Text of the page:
Revisiting the Past: A Discursive Psychological Approach to Anglo-Japanese Reconciliation Over the Second World War

  • Kyoko MurakamiEmail author
Part of the Peace Psychology Book Series book series (PPBS)


Reconciliation is a ubiquitous social phenomenon, woven into the fabric of everyday lives. It is emblematic of the human condition in post-conflict societies. In this chapter, I will present a positioning analysis of the discursive practice of reconciliation occasioned in accounts produced by British Second World War veterans, who were interned as prisoners of war in a Japanese labour camp. The positioning analysis is aimed at examining ways in which autobiographical accounts of the past produced in research interviews with several surviving British veterans in the 1990s mobilize relevant identities and membership categories within social relations. Drawing on a case of post-Second World War Anglo-Japanese reconciliation (Murakami, 2012), I shall argue that reconciliation is therefore discursively accomplished in the interview talk as the participants—the veterans and the researcher—attend to the delicate issues of post-war animosity against the Japanese. The analytical focus of discursive reconciliation is on social accountability (Buttny, 1993). It is a feature of reconciliation talk in which people actively demonstrate their ability to recast the pejorative significance of past action, repair the broken, and restore the estranged. The discursive approach to reconciliation illustrated in the chapter sheds light onto, and challenges, the core assumptions made in peace psychology and conflict resolution research. In taking a critical stance, I will highlight the assumptions endemic in peace psychology and mainstream approaches to conflict resolution research and propose reconciliation not as an interior phenomenon, but as social practices situated within the discursive community, being observable within communicative activities in an Anglo-Japanese cross-cultural setting.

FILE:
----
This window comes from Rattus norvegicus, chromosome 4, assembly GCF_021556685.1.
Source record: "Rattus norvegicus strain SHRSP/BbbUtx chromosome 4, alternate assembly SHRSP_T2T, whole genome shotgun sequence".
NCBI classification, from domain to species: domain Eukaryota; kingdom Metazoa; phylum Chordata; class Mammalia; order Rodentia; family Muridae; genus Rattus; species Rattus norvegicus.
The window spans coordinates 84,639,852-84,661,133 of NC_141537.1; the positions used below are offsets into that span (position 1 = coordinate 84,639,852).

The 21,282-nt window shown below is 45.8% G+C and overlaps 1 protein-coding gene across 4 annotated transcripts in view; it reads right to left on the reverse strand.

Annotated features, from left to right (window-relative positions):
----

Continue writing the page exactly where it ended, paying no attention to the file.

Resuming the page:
Accountability Discursive psychology Peace psychology Positioning Reconciliation 


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© Springer Nature Switzerland AG 2018

Authors and Affiliations

  1. 1.University of CopenhagenCopenhagenDenmark

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